I just had my monthly meeting with my fellow technician, a kind of after work social club where we go over all things networking and computing, but today’s meeting was more about security and keeping the internal network from the bad guys, the outside world through the Internet. I did indeed learn a lot, and took many valuable lessons home with me. When it came to server vulnerability in today’s world of corporate/business integrity, the stakes could never be higher, especially when your business’s foundation rests on the interoffice network and its connection to the outside world. So we made a contest, pitting five servers, each with the latest, greatest O.S., equipped with the state-of-the-art security software for each one.
I will only talk about three of the contest participants: OpenBSD, Linux (Ubuntu) and Microsoft Sever 2012. I maintain a Linux Ubuntu Server, and in the past I have also worked on OpenBSD networks, but my last employer ran a MS Server 2012 which I had little to no patiences for due to its constant upkeep and maintenance needs. Also, each machine was given a 390 point inspection during the final scan, but I will only show the one chart which pertains to the security breaches (some 80 types) and network scans (anyone who can scan through the firewall), so my presentation in the blog is just these two aspects of our contest.
A security breach is anything that can be sent through the server that is not authorised, or programs that leave wide open holes during, or after, use, and even software where the intended vendor wishes to control the system without permission of the network. For example, something that can bypass any security through a port; slip through an external networking node; someone using a hard-wire branching method; gain access by breaking encryption through a back-door protocol; and items like trojans, worms, and so on. Network Scans are outside machines that try, or attempt, to scan the internal network, such as your I.S.P. who does this to check to see if you are complying with your end user agreement, but spy programs from the outside who map your network and then to use that information to focus their attacks on machines from within.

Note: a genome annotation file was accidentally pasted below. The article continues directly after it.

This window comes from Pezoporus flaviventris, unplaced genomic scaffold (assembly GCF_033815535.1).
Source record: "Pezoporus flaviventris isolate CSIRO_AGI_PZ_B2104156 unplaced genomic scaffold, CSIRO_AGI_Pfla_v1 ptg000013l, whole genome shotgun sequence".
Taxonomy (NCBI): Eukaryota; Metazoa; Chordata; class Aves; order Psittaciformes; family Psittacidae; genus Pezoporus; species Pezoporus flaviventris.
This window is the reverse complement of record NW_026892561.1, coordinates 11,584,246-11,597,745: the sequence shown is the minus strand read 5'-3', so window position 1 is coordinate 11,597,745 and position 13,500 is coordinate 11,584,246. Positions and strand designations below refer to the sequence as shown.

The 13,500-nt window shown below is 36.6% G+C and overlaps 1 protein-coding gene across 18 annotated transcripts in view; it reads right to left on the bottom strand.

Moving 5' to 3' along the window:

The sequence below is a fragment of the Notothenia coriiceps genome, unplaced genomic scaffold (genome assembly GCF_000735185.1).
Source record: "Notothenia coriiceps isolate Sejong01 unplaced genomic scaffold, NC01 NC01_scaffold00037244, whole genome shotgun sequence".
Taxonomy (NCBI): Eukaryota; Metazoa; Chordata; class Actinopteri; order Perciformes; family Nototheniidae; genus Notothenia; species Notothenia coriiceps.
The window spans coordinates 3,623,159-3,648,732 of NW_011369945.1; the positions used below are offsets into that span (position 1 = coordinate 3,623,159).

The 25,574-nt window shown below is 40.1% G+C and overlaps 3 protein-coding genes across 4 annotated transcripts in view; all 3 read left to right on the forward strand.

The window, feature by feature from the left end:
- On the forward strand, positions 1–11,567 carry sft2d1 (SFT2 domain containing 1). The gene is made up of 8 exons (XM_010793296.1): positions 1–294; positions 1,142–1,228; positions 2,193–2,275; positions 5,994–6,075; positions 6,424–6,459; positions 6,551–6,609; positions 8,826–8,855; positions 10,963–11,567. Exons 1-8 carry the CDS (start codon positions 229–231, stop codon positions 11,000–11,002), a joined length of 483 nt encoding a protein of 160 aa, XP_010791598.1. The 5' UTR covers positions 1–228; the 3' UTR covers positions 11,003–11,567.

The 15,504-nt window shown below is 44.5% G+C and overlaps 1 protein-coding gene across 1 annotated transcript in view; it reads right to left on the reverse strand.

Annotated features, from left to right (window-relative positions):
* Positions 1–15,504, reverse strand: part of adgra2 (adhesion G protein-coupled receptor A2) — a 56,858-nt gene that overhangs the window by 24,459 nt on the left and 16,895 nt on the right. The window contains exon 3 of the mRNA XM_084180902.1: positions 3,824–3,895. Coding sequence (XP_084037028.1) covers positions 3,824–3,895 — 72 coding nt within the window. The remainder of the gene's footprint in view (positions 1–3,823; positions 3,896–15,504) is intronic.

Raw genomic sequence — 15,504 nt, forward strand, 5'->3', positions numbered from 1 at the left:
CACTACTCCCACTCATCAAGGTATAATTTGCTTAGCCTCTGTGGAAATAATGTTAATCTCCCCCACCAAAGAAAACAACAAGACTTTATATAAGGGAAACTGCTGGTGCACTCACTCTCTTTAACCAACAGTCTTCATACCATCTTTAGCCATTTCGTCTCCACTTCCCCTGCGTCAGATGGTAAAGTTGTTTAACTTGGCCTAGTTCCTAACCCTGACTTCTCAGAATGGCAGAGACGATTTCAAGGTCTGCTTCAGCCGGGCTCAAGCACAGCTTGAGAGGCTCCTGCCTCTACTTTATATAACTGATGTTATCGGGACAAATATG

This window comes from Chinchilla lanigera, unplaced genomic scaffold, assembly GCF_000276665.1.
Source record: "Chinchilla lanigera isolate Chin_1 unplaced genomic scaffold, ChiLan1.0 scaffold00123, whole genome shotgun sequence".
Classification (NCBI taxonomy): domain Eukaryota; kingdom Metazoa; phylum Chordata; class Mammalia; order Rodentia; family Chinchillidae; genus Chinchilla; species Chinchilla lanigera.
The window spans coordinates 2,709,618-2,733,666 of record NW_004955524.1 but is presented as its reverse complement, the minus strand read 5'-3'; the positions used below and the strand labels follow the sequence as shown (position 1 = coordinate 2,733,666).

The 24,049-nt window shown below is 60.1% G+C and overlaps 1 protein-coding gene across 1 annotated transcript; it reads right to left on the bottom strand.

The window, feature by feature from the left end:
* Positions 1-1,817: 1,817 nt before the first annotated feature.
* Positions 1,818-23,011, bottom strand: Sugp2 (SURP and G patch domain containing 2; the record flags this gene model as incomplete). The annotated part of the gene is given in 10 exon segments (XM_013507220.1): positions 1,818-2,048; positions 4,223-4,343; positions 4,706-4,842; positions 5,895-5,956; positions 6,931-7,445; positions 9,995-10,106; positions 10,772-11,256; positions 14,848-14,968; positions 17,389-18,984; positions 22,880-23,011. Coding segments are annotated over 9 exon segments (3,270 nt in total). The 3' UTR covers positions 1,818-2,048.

So here is the data:
Each machine had 2.3TB of data pass through it within the 30 test cycle (Local Area Network), and a simulated 10,500 emails, set at different intervals to create a realistic workplace environment through the Wide Area Network up through a real domain/DBN.
MS2012 received 3872 successful hits/breaches over a 30 day period. From the moment the machine was active, the hits started coming in at a rate of 44 scans per hour on the first day. The first breach took place around the 18 hours mark, and continued at a steady rate up until the last day of testing. There was a brief power outage in the building which lasted less than a minute, but it took the server ninety-one minutes before it reactivated itself, only to shut down again due to a configuration error which had to be fixed by a technician. The server also needed a total 18 hours of maintenance through the 30 day test cycle.
Linux (Ubuntu) received only 117 hits/breaches. The first hit did not come until day 8, but escalated around day 15 to 21, then ceased until day 30. Ninety percent of the hits were scans, and 18 breaches were detected but mostly on emails ports, and attempted configuration updates that were not authorized. The downtime was nearly 99.98 percent. The power outage recovery time was 16 minutes. The server scored in second place over all.
OpenBSD was the winner hands-down. Its performance was unbeatable and is the world champion as far as the best O.S. you can have for a server. Zero breaches, and two network scans within the whole 30 day cycle!
This is not a scientific study! There were five servers located at a company that builds, and does maintenance work on servers in Vancouver, Canada. Each machine was not given the same treatment, but was subjected to random variables from the outside world through a single service provider over the WAN, via LAN and internal networks. Only the internal network data was simulated.
Bottom line is that free is good. It seems that proprietary systems are more weaker with security, and offer less choices then open source products available on the market. Systems that do not allow root administration to the user cannot possibly be effective in offering a level of effective security. Poor programming and bad software code are also a huge problem, as fixes often take many days to fix once the flaws are noticed, and in contrast, with open source systems, fixes are by far faster with more frequent update cycles.